The spacecraft is currently speeding through the cosmos at over 38,000 miles-per-hour, and is currently over 18 billion miles away from Earth. The distances Voyager 1 has covered are so vast that astronomers do not actually measure them in miles, but in Astronomical Units, or AU. One AU is the average distance between the Earth and Sun, about 93 million miles. Voyager 1 is currently over 123 AU from Earth, or 123 times further from Earth than Earth is from the Sun, and clearing over 3 AU every Earth year (365 days). At these distances, radio signals from Voyager 1 take over seventeen hours to reach researchers here on Earth, and the round-trip light time from the sun is over thirty-four hours.
In December of 2004 Voyager 1 crossed through an area known as the “termination shock”, which marked the beginning of its voyage through the solar system’s heliosheath. The heliosheath is the outer boundary of our solar system still dominated by the sun’s magnetic field and particles contained in the solar wind. Although astronomers don’t know exactly just how wide the heliosheath is, and therefore cannot pinpoint exactly where the border between our solar system and interplanetary space is, they can see changes in the environment become more dramatic as Voyager 1 approaches the border, known as the heliopause.
In the nine years since Voyager 1 began its push through the heliosheath, the spacecraft has encountered several dramatic changes in its space environment—all pointing to its inevitable departure from our solar system into interstellar space. The amount of cosmic rays hitting the spacecraft continues to climb, and instruments on the spacecraft detected the supersonic solar wind dropped from 150,000 mph to zero as of last spring—held back from further expansion by the interstellar wind. Energetic particles from the solar system hitting the spacecraft have declined by nearly 50 percent over the last year, while the detection of high-energy electrons from interstellar space has increased 100 fold.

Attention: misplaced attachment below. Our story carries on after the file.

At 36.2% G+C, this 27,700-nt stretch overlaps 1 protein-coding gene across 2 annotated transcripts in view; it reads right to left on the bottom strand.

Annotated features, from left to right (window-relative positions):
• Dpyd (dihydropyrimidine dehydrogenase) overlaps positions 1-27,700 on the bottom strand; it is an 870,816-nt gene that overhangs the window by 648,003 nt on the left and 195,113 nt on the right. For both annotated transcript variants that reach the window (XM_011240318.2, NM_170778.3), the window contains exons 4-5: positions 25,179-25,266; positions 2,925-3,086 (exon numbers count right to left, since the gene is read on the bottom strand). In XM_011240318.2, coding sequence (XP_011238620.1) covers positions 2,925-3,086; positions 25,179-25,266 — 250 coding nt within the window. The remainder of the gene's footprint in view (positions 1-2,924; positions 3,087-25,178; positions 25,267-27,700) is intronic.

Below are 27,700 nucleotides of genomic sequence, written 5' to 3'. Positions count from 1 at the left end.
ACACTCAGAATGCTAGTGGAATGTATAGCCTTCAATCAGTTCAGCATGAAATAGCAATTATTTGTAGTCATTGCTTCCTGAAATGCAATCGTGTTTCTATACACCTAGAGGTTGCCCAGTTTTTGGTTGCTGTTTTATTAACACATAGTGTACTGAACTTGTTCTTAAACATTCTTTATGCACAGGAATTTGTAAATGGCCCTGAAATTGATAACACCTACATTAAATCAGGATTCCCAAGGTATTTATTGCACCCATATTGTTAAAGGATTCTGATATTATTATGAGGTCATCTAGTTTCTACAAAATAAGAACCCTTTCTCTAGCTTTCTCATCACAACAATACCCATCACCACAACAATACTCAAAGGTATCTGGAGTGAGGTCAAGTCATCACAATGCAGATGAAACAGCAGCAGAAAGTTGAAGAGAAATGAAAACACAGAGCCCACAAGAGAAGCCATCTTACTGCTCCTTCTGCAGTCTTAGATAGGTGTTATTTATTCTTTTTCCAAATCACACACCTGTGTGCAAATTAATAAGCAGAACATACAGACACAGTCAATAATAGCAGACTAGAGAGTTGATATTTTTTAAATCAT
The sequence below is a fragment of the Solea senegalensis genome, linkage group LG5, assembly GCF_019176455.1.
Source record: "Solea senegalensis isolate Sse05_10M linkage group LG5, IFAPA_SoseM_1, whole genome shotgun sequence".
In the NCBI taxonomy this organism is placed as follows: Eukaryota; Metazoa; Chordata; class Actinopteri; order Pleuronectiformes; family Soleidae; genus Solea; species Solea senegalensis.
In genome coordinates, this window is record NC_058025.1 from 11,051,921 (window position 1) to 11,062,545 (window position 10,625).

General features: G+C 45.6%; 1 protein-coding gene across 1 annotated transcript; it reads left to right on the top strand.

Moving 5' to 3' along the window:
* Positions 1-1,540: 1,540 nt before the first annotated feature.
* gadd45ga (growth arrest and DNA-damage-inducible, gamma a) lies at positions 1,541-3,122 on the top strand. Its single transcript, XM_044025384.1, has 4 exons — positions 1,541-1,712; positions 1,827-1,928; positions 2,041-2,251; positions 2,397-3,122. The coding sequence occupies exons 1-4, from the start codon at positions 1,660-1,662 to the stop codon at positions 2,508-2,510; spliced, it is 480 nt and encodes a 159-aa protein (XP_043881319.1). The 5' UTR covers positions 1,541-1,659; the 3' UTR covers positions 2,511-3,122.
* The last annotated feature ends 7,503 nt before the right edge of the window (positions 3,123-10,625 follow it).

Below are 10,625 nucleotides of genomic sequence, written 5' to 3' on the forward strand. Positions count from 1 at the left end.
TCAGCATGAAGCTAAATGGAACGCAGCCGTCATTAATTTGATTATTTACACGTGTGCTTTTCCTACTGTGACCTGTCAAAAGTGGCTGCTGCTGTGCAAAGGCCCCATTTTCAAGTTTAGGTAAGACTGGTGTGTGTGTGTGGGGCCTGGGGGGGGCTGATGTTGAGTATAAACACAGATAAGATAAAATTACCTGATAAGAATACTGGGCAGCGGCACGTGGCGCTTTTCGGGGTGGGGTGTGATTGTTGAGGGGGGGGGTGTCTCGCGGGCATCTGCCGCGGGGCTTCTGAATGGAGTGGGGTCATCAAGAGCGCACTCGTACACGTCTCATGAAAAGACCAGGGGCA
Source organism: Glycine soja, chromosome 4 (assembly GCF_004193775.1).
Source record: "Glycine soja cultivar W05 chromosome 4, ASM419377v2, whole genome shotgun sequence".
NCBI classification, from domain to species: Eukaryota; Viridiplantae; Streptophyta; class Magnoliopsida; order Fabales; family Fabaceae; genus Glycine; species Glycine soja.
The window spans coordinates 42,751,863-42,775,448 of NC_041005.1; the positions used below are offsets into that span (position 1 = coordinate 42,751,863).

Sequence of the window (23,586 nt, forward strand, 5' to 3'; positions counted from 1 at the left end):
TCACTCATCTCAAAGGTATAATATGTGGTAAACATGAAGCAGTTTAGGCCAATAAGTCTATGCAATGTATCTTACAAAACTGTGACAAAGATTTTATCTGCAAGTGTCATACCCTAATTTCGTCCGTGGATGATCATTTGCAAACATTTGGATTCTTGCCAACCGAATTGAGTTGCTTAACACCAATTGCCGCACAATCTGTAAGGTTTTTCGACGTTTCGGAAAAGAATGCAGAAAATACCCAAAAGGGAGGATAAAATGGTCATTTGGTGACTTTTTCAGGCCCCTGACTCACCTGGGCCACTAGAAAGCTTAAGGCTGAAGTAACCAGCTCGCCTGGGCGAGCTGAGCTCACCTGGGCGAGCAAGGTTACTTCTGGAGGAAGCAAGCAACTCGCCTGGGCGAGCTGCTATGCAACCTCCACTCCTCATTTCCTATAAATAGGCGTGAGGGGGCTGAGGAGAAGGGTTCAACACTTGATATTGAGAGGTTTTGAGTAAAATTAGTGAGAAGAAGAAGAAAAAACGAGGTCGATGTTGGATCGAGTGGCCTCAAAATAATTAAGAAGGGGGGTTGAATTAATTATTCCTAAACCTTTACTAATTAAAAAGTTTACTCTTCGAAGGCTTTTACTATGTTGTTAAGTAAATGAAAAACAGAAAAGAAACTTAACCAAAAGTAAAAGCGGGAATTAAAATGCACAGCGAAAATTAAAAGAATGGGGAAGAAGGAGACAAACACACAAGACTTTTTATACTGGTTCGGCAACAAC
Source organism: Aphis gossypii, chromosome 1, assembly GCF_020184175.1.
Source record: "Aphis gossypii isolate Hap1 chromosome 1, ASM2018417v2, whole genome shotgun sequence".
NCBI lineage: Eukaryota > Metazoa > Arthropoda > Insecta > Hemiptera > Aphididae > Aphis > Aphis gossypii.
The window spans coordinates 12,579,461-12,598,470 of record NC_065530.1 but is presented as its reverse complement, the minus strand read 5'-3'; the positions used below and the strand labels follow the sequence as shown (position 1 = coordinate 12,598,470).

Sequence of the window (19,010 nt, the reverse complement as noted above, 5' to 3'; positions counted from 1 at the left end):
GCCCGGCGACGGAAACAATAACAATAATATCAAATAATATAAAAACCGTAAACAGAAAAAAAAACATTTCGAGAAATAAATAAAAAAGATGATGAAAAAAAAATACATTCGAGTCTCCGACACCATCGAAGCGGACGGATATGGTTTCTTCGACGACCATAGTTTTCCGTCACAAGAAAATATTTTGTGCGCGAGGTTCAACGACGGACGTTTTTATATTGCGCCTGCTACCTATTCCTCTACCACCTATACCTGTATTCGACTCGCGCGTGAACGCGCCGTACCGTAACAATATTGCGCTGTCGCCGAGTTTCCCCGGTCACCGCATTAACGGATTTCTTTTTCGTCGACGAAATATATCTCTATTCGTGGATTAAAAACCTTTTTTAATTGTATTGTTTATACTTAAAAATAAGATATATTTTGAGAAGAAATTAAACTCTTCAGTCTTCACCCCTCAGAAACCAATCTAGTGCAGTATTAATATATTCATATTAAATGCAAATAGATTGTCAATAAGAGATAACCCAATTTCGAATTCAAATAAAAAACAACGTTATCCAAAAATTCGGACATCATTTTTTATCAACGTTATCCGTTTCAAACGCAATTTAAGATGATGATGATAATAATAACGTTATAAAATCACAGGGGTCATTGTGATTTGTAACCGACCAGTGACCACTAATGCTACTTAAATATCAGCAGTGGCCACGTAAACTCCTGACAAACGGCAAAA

“We are in a magnetic region unlike any we’ve been in before—about 10 times more intense than before the termination shock—but the magnetic field data show no indication we’re in interstellar space,” said Leonard Burlaga, a Voyager magnetometer team member based at NASA’s Goddard Space Flight Center in Greenbelt, Md. “The magnetic field data turned out to be the key to pinpointing when we crossed the termination shock. And we expect these data will tell us when we first reach interstellar space.”
Although Voyager 1 is still in an environment dominated by the sun’s magnetic field, researchers expect to see the spacecraft exit the heliosphere sometime between now and 2015. When that occurs, big changes are expected to be seen in the data sent back to Earth. For example, energetic particles from the sun will be few and far between, and the magnetic field around Voyager 1 will change direction from that of the sun’s magnetic field to that of the unexplored magnetism of interstellar space.
Although traveling slower, and thus lagging behind its cousin Voyager 1, Voyager 2 is currently traversing the solar system on a course which will eventually see it leave the solar system as well. Both spacecraft are reported to be in good health, and have enough power and thruster fuel to operate until at least 2020, possibly until 2025.
“When the Voyagers launched in 1977, the Space Age was all of 20 years old,” said Stone. “Many of us on the team dreamed of reaching interstellar space, but we really had no way of knowing how long a journey it would be — or if these two vehicles that we invested so much time and energy in would operate long enough to reach it. This is very exciting. We are approaching the solar system’s final frontier.”